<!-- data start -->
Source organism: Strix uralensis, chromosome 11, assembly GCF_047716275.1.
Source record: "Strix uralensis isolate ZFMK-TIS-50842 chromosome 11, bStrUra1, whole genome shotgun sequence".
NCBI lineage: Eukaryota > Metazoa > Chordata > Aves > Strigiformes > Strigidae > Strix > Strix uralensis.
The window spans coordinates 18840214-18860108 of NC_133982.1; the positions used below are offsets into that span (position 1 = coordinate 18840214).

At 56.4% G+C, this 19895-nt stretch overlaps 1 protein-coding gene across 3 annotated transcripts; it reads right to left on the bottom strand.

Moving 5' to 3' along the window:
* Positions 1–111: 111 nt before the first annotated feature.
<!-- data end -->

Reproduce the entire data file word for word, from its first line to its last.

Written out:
Source organism: Strix uralensis, chromosome 11, assembly GCF_047716275.1.
Source record: "Strix uralensis isolate ZFMK-TIS-50842 chromosome 11, bStrUra1, whole genome shotgun sequence".
NCBI lineage: Eukaryota > Metazoa > Chordata > Aves > Strigiformes > Strigidae > Strix > Strix uralensis.
The window spans coordinates 18840214-18860108 of NC_133982.1; the positions used below are offsets into that span (position 1 = coordinate 18840214).

At 56.4% G+C, this 19895-nt stretch overlaps 1 protein-coding gene across 3 annotated transcripts; it reads right to left on the bottom strand.

Moving 5' to 3' along the window:
* Positions 1–111: 111 nt before the first annotated feature.